“Immigration today represents an existential threat to the United States,” he claimed. “If we don’t do something about immigration very, very soon, the demographics of our country will be irrevocably changed and we will be a very different country. It will not be the country you were born into.”
Republican Arizona Gov. Doug Ducey called on Stringer to resign after the comments.
“I don’t think there’s any place for that kind of commentary in the public square and he’s basically disqualified himself to lead at the state level,” Ducey said at the time.
4. David Stringer Won Re-Election Despite Racism Accusations
Despite the controversies, Stringer successfully ran for reelection in November. He rejected allegations of racism and called himself a “truth teller.”
“My political opponents have taken 51 seconds out of a 16-minute speech to try to distort my message and mislead voters,” Stringer said. “We recognize the tactic. I’m not interested in taking the fake news bait.”
He said in a statement:
In my speech, I spoke at length about my efforts to pass criminal justice reform which is a long time passion of mine. Our criminal justice system is broken and disproportionately targets minorities, more often than not for low level drug offenses.
My remarks also touched on several other issues including immigration ― both legal and illegal ―and the challenge of successfully assimilating large numbers of immigrants over a short period of time. Arizona and our country as a whole are in the throes of rapid demographic change. This presents issues of urgent public concern because of the strain it places on important institutions of our society including schools, prisons and our health care system.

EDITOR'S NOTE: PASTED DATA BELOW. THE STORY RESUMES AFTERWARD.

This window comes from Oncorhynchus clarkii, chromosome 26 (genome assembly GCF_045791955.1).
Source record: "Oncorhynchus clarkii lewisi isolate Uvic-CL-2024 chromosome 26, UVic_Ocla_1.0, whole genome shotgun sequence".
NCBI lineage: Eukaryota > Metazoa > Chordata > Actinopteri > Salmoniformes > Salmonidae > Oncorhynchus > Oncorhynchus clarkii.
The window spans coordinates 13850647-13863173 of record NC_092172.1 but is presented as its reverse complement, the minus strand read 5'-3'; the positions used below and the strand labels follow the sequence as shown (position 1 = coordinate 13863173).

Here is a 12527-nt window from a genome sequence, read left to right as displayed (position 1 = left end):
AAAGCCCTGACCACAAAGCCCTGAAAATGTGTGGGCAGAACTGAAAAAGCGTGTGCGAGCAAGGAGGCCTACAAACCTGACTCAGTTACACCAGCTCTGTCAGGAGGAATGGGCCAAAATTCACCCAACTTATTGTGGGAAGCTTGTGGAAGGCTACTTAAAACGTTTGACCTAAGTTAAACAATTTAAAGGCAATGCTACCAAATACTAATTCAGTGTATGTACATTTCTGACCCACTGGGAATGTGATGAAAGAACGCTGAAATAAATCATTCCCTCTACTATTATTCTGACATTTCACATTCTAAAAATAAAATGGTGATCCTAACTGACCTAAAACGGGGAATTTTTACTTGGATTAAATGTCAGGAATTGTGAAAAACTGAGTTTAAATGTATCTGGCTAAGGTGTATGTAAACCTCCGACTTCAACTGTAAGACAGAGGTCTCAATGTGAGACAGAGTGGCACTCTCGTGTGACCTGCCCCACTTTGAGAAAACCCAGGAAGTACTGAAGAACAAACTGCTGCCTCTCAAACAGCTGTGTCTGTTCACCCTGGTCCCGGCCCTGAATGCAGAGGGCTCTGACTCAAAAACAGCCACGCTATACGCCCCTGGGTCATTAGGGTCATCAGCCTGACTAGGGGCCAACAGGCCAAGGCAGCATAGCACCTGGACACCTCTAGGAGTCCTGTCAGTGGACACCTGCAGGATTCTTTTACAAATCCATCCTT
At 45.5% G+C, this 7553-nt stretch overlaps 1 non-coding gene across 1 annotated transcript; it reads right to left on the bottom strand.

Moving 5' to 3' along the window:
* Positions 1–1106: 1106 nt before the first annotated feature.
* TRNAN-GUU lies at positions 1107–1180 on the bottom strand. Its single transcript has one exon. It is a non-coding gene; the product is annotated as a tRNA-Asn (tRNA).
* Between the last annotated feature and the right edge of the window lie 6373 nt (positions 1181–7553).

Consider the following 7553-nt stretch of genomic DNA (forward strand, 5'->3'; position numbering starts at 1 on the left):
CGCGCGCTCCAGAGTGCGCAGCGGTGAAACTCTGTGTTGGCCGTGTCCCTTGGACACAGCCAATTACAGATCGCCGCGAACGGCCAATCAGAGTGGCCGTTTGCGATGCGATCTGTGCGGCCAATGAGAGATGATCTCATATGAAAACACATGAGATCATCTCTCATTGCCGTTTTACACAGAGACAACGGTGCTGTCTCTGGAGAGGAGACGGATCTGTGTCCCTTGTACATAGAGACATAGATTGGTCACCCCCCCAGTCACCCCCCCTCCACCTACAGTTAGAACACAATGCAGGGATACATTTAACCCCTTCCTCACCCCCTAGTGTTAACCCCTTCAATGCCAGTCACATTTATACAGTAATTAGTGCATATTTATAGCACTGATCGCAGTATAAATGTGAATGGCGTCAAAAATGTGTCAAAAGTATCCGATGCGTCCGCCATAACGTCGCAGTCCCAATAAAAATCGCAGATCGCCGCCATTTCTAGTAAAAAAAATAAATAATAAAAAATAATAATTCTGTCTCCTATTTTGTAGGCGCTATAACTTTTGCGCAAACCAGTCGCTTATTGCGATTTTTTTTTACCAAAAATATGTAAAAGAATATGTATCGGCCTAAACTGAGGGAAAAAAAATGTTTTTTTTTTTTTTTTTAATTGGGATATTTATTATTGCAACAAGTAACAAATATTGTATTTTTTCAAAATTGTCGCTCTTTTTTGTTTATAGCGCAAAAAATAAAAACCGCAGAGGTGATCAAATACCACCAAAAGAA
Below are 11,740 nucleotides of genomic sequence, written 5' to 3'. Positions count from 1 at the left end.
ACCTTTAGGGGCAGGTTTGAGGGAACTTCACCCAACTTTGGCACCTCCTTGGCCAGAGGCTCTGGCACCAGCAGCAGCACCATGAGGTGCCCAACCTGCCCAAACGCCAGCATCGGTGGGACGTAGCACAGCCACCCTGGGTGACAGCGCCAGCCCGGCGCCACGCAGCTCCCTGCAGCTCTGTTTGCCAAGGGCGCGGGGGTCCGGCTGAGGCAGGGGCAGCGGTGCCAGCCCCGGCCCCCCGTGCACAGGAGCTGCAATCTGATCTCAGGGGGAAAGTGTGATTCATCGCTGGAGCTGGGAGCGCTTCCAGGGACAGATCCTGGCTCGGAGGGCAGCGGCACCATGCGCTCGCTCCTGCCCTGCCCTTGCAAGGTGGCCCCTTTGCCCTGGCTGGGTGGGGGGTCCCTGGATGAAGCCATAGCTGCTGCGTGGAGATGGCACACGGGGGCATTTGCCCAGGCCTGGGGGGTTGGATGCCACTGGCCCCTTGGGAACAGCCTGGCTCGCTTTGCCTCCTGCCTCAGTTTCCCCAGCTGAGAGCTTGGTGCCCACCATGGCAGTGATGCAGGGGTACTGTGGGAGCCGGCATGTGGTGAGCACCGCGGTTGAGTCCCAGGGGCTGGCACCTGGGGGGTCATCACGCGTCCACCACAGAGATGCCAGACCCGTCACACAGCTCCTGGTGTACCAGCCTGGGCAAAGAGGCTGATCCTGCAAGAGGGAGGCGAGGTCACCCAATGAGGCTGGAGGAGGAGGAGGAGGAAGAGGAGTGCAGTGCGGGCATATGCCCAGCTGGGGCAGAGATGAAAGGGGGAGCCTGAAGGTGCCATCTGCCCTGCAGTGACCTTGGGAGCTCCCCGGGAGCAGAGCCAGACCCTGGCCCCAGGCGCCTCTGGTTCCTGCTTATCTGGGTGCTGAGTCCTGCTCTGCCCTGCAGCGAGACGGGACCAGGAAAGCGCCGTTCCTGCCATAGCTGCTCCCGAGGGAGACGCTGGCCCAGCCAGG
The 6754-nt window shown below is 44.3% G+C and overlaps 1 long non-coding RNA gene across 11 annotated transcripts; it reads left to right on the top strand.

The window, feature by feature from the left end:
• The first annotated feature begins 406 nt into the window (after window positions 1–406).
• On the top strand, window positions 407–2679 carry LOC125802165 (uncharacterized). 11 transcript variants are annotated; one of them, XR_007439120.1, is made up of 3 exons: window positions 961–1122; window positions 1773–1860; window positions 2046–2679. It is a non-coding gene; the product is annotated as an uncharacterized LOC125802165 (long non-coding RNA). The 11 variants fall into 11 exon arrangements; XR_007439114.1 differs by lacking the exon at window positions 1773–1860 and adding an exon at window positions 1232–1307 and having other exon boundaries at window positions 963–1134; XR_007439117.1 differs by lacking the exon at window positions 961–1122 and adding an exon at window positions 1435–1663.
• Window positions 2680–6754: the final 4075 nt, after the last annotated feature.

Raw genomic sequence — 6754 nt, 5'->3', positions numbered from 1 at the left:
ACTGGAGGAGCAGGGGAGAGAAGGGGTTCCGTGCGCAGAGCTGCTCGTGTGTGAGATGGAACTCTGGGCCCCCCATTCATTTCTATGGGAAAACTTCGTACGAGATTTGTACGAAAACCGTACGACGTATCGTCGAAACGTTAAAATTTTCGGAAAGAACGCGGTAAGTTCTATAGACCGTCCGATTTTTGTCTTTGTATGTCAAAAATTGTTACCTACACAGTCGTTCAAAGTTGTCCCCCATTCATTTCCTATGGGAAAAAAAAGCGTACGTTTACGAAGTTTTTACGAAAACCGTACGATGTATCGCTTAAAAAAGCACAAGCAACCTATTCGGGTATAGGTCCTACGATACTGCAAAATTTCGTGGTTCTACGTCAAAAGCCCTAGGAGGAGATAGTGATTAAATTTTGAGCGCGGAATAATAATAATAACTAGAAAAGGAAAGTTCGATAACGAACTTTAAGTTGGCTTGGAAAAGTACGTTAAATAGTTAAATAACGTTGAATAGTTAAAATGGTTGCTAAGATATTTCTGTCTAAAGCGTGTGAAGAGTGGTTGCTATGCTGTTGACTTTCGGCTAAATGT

My comments about school integration were factually accurate and were intended to illustrate the challenges facing successful integration when white students are a rapidly declining percentage of the whole. This issue cries out for honest and open public discussion.
Regrettably, my political opponents seek to shut down discussion with name calling and vile accusations. The irony is that in an effort to take cheap political shots, they are attacking the rarest of elected officials ― a conservative Republican who is championing criminal justice reform in the face of political threats and challenges from powerful elements and politicians in my own party.
I am not afraid of conservative bigwigs and I’m not afraid of liberal bullies either. Anyone who doubts this is welcome to come hear me speak and judge for yourself if I am a truth teller.
5. A Black Lawmaker Called for David Stringer to Be Punished
Arizona State Rep. Reginald Bolding issued a statement calling on state House Speaker Rusty Bower to remove Stringer from his vice chairmanship of the House Judiciary Committee and his chairmanship of the House Sentencing & Recidivism Reform Committee.
The African-American Democrat said in a statement that “Rep. Stringer has reduced what it means to be American down to one thing, how you look. That’s one thing I can’t change. I love this country as much as him, I’ve worked as hard as him, if not harder, to make my community better, and yet if I were to move in next door, it sounds to me like he’d pack up and move away that night.”
READ NEXT: Paul Caneiro: 5 Fast Facts You Need To Know